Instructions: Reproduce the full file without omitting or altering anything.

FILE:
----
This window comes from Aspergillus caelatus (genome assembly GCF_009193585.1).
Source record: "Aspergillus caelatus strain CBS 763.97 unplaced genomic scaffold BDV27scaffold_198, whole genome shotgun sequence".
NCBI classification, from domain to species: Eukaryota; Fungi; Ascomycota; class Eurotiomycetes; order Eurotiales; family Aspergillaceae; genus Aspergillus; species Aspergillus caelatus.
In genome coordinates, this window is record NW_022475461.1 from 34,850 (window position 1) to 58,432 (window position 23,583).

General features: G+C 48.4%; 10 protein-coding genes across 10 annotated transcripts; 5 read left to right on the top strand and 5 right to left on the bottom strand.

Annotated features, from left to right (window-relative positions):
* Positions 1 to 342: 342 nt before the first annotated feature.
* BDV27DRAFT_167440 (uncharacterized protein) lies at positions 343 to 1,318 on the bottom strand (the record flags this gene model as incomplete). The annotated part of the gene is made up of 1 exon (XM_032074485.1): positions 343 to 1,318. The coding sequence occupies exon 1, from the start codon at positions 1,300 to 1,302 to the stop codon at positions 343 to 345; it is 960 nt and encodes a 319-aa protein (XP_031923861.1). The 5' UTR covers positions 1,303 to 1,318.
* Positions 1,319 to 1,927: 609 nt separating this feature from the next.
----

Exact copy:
This window comes from Aspergillus caelatus (genome assembly GCF_009193585.1).
Source record: "Aspergillus caelatus strain CBS 763.97 unplaced genomic scaffold BDV27scaffold_198, whole genome shotgun sequence".
NCBI classification, from domain to species: Eukaryota; Fungi; Ascomycota; class Eurotiomycetes; order Eurotiales; family Aspergillaceae; genus Aspergillus; species Aspergillus caelatus.
In genome coordinates, this window is record NW_022475461.1 from 34,850 (window position 1) to 58,432 (window position 23,583).

General features: G+C 48.4%; 10 protein-coding genes across 10 annotated transcripts; 5 read left to right on the top strand and 5 right to left on the bottom strand.

Annotated features, from left to right (window-relative positions):
* Positions 1 to 342: 342 nt before the first annotated feature.
* BDV27DRAFT_167440 (uncharacterized protein) lies at positions 343 to 1,318 on the bottom strand (the record flags this gene model as incomplete). The annotated part of the gene is made up of 1 exon (XM_032074485.1): positions 343 to 1,318. The coding sequence occupies exon 1, from the start codon at positions 1,300 to 1,302 to the stop codon at positions 343 to 345; it is 960 nt and encodes a 319-aa protein (XP_031923861.1). The 5' UTR covers positions 1,303 to 1,318.
* Positions 1,319 to 1,927: 609 nt separating this feature from the next.